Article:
CaS: Collectionaware Segmentation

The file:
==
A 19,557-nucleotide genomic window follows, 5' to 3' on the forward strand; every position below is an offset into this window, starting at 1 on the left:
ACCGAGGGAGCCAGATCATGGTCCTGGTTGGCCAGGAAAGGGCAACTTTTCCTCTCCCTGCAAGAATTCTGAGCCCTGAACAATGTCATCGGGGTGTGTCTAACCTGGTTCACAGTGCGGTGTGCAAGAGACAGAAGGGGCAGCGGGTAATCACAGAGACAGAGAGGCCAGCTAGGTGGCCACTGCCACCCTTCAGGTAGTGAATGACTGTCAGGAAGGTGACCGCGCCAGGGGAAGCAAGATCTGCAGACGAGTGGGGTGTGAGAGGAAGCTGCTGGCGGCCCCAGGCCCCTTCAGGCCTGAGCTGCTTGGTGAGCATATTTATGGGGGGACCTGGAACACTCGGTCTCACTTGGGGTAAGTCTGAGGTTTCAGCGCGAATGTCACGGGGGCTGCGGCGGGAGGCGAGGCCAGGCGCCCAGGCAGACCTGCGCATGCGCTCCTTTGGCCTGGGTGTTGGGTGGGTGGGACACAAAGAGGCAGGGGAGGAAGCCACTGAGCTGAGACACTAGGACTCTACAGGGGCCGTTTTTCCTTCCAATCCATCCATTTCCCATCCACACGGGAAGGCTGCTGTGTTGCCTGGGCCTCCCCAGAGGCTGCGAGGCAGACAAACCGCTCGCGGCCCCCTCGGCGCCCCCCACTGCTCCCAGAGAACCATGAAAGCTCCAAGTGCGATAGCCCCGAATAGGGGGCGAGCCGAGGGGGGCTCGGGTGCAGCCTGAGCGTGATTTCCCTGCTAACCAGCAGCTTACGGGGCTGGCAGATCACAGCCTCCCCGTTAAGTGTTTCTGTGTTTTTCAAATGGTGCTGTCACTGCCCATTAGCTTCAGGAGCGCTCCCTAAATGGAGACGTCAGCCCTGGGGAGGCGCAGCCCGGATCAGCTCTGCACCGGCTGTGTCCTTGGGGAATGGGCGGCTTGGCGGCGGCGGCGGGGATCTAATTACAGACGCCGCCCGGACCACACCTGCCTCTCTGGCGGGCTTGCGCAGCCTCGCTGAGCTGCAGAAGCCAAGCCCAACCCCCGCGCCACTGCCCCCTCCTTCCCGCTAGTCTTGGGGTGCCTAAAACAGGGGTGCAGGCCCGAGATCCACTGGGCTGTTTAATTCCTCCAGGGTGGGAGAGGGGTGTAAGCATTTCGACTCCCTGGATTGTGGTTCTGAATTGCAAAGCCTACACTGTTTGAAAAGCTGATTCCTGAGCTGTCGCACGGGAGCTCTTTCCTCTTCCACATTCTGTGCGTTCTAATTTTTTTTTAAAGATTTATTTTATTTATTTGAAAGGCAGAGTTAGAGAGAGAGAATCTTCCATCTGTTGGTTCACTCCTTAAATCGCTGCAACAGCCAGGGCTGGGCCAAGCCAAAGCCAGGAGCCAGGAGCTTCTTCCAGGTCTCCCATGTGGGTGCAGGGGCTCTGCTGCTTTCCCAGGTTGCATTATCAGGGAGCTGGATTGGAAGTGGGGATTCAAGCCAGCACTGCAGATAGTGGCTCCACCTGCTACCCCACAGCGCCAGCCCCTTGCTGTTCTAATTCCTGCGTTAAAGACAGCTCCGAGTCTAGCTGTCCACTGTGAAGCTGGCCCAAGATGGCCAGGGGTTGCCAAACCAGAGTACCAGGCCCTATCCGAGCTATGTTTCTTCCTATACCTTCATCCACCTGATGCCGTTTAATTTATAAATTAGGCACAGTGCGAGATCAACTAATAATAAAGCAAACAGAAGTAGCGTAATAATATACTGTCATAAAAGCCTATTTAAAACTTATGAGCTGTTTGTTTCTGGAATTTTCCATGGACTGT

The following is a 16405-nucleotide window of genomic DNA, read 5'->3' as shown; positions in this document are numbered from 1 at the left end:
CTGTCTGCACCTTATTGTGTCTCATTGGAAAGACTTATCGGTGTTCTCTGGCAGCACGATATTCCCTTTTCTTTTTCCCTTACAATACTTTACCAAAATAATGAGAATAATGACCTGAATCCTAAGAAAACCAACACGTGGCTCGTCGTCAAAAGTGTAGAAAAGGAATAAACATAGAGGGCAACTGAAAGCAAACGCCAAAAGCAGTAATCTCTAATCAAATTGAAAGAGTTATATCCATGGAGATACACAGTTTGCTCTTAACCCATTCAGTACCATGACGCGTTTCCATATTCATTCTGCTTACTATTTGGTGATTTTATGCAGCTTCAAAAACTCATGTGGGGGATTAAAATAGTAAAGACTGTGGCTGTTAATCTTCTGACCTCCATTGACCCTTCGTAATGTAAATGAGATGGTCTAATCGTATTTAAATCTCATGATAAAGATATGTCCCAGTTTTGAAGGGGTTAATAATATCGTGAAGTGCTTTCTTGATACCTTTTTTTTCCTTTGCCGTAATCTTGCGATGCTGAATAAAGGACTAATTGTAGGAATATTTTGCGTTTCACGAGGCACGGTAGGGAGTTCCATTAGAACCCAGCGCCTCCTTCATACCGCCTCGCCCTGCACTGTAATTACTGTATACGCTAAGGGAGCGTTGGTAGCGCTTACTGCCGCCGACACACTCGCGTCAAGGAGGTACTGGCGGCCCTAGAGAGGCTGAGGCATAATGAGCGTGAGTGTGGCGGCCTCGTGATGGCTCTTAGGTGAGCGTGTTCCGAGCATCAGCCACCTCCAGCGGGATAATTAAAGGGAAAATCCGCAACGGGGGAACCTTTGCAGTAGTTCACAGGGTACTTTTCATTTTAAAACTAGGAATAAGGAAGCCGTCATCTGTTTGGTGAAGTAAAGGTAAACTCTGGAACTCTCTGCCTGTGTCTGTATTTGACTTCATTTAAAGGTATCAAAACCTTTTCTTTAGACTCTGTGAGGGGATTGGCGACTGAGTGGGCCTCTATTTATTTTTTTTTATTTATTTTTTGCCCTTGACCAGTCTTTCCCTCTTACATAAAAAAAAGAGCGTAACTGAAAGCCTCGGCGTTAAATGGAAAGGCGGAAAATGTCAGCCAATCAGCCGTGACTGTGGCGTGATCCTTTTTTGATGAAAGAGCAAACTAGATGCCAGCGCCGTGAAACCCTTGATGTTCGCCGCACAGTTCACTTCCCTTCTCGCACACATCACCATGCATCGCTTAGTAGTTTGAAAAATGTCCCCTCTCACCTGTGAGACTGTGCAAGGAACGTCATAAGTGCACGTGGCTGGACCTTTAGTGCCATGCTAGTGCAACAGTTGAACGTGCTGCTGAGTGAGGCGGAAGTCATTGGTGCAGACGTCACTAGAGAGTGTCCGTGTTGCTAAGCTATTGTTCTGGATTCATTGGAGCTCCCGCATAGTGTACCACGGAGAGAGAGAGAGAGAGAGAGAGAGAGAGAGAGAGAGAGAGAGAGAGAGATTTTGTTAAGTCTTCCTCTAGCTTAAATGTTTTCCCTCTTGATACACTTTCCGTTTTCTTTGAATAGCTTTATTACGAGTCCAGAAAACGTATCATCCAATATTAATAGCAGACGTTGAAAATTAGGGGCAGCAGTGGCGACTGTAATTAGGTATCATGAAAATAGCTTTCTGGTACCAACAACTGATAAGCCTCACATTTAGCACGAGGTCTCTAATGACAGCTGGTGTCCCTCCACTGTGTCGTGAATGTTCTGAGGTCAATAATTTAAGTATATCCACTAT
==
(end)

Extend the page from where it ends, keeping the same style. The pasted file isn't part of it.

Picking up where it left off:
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1 CaS: Collectionaware Segmentation Raquel Costa Manuel J. Fonseca Alfredo Ferreira INESCID/IST/Technical University of Lisbon Lisboa Abstract Ao longo dos tempos, a segmentação tem provado ser um desafio devido à sua subjectividade. A segmentação depende não apenas do domínio em causa mas acima de tudo da interpretação que os humanos fazem do objecto. Para cada contexto, diversas soluções específicas foram propostas com diferentes objectivos, limitações e vantagens. Neste trabalho propomos ultrapassar algumas dessas limitações usando o algoritmo de segmentação Collectionaware Segmentation (CaS). Este algoritmo identifica segmentos de objectos em colecções baseados na sua individualidade nessa colecção. Para esse efeito realizámos um conjunto de testes para compreender como as pessoas segmentam objectos numa colecção. A partir dos resultados destes testes desenvolvemos os algoritmos AdapedCaS e Geonsaugmented CaS. Avaliações experimentais com utilizadores mostraram que a abordagem proposta produz segmentações com significado para os humanos. Abstract Segmentation has always proven to be a challenge because of its subjectiveness. It depends not only of application domain but also most on human interpretation. To each context, several specific solutions were proposed with different goals, limitations and advantages. With this work we propose to overcome some of those limitations by improving Collectionaware Segmentation algorithm (CaS). This algorithm identifies segments of objects in collections based on ir individuality among collection in which objects belong. To that end we performed a set of tests to understand how humans segment a collection of objects. From results of se tests we developed AdapedCaS and Geonsaugmented CaS algorithms. Experimental evaluation with users revealed that our approach produces a segmentation that is meaningful for humans. Keywords 3D Object Segmentation, 3D Object Collections, Automatic Segmentation, Similarity Estimation 1. Introduction Each human being interprets environment from his own point of view. This generates an huge range of possible interpretations of world, and his components. Thus, segmentation of objects may vary from individual to individual. Indeed, it and has been subject of studies in different areas, from mamatics to philosophy. Over past decades object segmentation has been also tackled within computer graphics domain, as a result of growing number of 3D objects in digital format and widespread of applications that use m. Many computer graphics applications, as animation, collision detection, object indexing and retrieval use segmentation approaches as a stage of core process. However, most of existing object segmentation techniques are domain or context dependent. These perform well in domain and context for which y were designed for, but not so good in or domains or contexts. To overcome this limitation we adopt a different approach that extends Collection Aware Segmentation (CaS) method. This was originally proposed in [Ferreira 09] embedded in a solution for indexing and retrieval of 3D objects. In this paper we extend CaS to make it a standalone segmentation technique that produces meaningful results to users, independently of object domain. With present work we isolated CaS approach of indexing and retrieval application, thus creating a segmentation algorithm that is application independent. As original CaS approach, Adapted CaS is based on Hierarchical Fitting Primitives [Falcidieno 06] algorithm and uses Spherical Harmonics shape descriptor [Kazhdan 03]. By adding geon analysis [Biederman 87], we improved algorithm, achieving better segmentation, closer to human perception. To evaluate proposed approach, we conducted an experimental evaluation where several tests were performed. The first test focusing on understanding how humans segment 3D objects. From results of this test we devel